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Google wants to crack down on pet scams: Here's what to watch out for

Google files a lawsuit against a man residing in Cameroon for allegedly using its services to facilitate fraudulent puppy sales.
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Written by Liam Tung, Contributor on

Google is taking legal action against someone who it claims has been using a network of fraudulent websites that claimed to sell basset hound puppies, along with "alluring photos and fake customer testimonials", to take advantage of people during the pandemic.

Google has filed a lawsuit against the man from Cameroon for allegedly operating a "puppy fraud scheme".

According to Google, Nche Noel Ntse who Google believes resides in Cameroon, allegedly ran several websites purporting to sell cute puppies but did not deliver them, according to the court filing obtained by The Verge. 

Google filed the lawsuit because it was an "effective tool for establishing a legal precedent, disrupting the tools used by scammers, and raising the consequences for bad actors," said Albert Shin, a manager for Google's CyberCrime investigation group, and Mike Trinh, a senior counsel.

SEE: A new experiment: Does AI really know cats or dogs -- or anything?

The chief legal complaint is that Ntse breached his contract with Google by violating its terms of service. He used Gmail and Google Voice to communicate with victims and register fraudulent websites with US-based hosting companies, and to request and receive payments, according to Google's complaint. 

Google says Ntse's alleged activities caused the company financial harm by interfering with its relationships with users, damaging its reputation, and forcing it to spend over $75,000 on investigations. 

"Defendant's exploitative and malicious sham pet adoption schemes abuses Google products to prey on vulnerable victims during an unprecedented pandemic," the complaint reads. 

Google pointed to data from the Better Business Bureau which said that pet scams now make up 35% of all online shopping scams reported to them, and often targeted people at their most vulnerable as the pandemic led to a record spike in people wanting to own pets.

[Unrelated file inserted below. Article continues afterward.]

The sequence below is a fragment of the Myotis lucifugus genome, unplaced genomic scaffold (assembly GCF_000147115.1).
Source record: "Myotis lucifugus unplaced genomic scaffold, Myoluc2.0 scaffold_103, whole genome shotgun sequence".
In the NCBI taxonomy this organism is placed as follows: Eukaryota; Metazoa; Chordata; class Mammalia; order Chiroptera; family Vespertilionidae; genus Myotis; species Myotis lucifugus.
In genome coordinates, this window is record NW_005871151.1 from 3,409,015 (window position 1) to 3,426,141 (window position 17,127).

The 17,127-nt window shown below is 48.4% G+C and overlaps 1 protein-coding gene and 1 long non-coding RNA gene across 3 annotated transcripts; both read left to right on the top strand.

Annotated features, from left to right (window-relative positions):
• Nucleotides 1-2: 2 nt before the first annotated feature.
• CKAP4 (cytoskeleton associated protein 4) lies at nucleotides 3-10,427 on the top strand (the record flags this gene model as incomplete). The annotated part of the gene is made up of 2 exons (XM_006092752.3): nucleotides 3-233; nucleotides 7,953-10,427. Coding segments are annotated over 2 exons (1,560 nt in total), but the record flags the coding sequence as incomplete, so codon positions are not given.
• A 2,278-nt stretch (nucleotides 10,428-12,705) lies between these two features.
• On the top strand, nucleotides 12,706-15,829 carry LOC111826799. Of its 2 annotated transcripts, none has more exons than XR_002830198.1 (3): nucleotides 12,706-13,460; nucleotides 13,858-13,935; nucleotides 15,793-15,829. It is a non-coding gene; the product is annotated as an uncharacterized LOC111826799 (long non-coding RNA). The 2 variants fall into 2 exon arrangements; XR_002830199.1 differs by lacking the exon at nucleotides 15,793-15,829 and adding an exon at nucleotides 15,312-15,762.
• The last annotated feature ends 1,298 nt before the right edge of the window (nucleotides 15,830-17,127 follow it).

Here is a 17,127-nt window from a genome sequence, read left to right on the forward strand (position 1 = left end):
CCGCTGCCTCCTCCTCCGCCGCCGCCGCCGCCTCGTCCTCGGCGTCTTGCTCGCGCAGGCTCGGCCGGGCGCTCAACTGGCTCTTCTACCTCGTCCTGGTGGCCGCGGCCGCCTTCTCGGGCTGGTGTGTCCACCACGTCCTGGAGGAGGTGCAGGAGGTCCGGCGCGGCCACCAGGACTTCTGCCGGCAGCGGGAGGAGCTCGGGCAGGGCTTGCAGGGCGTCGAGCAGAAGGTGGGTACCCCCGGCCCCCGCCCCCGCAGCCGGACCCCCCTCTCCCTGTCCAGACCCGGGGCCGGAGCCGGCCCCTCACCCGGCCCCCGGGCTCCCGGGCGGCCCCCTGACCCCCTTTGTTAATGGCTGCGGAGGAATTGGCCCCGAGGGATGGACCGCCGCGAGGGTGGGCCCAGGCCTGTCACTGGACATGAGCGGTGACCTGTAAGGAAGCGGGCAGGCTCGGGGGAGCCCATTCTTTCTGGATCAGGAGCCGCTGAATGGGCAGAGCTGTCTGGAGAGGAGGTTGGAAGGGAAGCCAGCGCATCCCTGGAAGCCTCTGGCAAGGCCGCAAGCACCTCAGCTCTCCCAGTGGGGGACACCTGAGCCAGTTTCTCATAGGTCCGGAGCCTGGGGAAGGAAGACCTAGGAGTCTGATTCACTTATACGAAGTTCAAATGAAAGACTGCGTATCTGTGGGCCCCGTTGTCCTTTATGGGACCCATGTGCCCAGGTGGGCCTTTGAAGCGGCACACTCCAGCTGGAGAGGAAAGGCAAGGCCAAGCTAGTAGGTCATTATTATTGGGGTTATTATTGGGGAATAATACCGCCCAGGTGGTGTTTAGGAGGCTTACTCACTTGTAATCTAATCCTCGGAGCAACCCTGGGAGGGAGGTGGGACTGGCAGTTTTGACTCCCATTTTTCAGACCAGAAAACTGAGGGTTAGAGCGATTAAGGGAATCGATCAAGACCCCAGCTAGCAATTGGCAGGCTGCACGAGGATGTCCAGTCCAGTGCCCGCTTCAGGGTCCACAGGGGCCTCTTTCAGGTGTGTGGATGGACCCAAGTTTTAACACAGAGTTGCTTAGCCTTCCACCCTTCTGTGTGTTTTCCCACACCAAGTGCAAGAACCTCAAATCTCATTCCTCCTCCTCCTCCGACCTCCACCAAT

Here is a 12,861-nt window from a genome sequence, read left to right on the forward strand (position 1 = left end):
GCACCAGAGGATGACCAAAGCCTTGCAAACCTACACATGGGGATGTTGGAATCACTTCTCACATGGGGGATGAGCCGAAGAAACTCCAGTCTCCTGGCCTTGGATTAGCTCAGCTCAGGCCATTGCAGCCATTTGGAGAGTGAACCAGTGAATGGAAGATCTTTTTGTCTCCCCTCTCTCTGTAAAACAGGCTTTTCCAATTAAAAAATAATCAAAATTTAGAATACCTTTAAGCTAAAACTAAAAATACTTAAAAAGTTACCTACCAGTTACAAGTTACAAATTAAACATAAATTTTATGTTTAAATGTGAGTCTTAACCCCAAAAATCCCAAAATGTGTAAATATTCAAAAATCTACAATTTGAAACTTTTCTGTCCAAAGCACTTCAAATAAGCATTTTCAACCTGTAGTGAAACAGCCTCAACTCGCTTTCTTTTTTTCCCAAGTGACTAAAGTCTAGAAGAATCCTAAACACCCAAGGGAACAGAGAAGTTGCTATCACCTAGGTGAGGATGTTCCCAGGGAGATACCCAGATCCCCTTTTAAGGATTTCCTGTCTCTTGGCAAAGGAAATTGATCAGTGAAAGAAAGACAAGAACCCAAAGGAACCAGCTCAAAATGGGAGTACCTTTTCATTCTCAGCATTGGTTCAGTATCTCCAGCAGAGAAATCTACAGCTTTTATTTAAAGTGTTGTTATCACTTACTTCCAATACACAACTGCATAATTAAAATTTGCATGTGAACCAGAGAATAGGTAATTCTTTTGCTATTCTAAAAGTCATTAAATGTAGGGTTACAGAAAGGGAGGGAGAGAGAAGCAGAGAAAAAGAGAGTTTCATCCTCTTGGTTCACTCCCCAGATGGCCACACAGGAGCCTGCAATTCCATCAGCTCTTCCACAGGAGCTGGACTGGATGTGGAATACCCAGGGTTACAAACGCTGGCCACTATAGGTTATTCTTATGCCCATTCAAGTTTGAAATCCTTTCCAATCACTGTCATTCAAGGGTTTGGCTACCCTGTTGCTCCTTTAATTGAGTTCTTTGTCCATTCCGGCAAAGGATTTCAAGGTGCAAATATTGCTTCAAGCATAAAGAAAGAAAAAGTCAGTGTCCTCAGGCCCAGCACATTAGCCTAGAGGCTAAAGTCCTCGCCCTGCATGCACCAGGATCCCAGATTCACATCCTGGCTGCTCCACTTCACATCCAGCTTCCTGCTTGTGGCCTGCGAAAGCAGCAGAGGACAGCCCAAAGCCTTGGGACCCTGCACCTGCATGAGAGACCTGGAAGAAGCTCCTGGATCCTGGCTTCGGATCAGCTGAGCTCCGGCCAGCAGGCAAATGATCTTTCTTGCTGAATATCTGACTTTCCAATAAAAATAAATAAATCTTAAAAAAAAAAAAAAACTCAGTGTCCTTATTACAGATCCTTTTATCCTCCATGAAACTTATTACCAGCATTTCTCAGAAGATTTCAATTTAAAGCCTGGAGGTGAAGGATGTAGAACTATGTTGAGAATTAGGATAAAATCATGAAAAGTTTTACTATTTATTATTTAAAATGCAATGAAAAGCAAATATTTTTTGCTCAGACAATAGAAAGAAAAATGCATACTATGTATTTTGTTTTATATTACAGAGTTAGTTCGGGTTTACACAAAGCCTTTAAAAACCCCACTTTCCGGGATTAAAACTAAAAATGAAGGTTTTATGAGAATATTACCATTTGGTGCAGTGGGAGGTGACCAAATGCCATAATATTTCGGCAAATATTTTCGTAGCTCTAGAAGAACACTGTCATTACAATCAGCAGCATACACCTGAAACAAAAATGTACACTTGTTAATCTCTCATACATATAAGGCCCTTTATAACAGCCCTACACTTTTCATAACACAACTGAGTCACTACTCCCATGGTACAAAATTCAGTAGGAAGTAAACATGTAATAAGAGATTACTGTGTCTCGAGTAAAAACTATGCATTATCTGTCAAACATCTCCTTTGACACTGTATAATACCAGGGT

Google argues that the complaint, filed in the San Jose Northern District Court of California, is the right venue because the defendant agreed to Google's terms of service and used the California-based Dynadot hosting service for the puppy fraud website.

AARP, a non-profit advocacy service for elderly people, tipped Google off to the puppy scam in September 2021. Victims sent the $700 in electronic gift cards after discussing a puppy purchase through the Gmail account and Google Voice number but got nothing in return.

After the scam website was taken down, Google also found the same person using Google Ads to run campaigns promoting that domain and others. Google says it suspended ads linked to that Ads account. It said the sites and others that are still operational "pose an immediate risk of harm to Google and the public". 

The company is seeking damages, legal costs and an injunction preventing the the man from using its services. To avoid falling for a puppy scam yourself, Google recommends:

  • See the pet in person (or on a video call) before paying any money. "More often than not, scammers won't comply with the request," Google said.
  • Use verified payment methods. Avoid wiring money or paying with gift cards or prepaid debit cards, Google notes.
  • Reverse image search. Search to see if the item or product is a stock image or stolen photo. 
  • Search online for the seller. Ask for the company name, number and street address, and see what search results pop up. 

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